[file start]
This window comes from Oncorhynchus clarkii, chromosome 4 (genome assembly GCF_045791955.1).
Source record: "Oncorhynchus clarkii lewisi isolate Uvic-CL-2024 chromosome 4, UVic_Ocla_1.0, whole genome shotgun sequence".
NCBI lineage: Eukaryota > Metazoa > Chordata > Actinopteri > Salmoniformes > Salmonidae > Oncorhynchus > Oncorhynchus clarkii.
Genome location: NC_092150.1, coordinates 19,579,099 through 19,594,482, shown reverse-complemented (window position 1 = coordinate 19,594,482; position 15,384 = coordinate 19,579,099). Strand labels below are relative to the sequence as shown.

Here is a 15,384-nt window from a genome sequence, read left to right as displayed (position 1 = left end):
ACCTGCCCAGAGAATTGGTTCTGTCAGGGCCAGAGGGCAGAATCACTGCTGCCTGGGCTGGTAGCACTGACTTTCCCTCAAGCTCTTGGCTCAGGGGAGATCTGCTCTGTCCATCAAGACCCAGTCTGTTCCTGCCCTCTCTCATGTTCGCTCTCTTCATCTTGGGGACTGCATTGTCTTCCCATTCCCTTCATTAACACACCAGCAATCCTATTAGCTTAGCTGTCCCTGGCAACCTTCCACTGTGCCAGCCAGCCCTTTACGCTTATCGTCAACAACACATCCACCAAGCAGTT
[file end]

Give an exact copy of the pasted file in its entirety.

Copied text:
This window comes from Oncorhynchus clarkii, chromosome 4 (genome assembly GCF_045791955.1).
Source record: "Oncorhynchus clarkii lewisi isolate Uvic-CL-2024 chromosome 4, UVic_Ocla_1.0, whole genome shotgun sequence".
NCBI lineage: Eukaryota > Metazoa > Chordata > Actinopteri > Salmoniformes > Salmonidae > Oncorhynchus > Oncorhynchus clarkii.
Genome location: NC_092150.1, coordinates 19,579,099 through 19,594,482, shown reverse-complemented (window position 1 = coordinate 19,594,482; position 15,384 = coordinate 19,579,099). Strand labels below are relative to the sequence as shown.

Here is a 15,384-nt window from a genome sequence, read left to right as displayed (position 1 = left end):
ACCTGCCCAGAGAATTGGTTCTGTCAGGGCCAGAGGGCAGAATCACTGCTGCCTGGGCTGGTAGCACTGACTTTCCCTCAAGCTCTTGGCTCAGGGGAGATCTGCTCTGTCCATCAAGACCCAGTCTGTTCCTGCCCTCTCTCATGTTCGCTCTCTTCATCTTGGGGACTGCATTGTCTTCCCATTCCCTTCATTAACACACCAGCAATCCTATTAGCTTAGCTGTCCCTGGCAACCTTCCACTGTGCCAGCCAGCCCTTTACGCTTATCGTCAACAACACATCCACCAAGCAGTT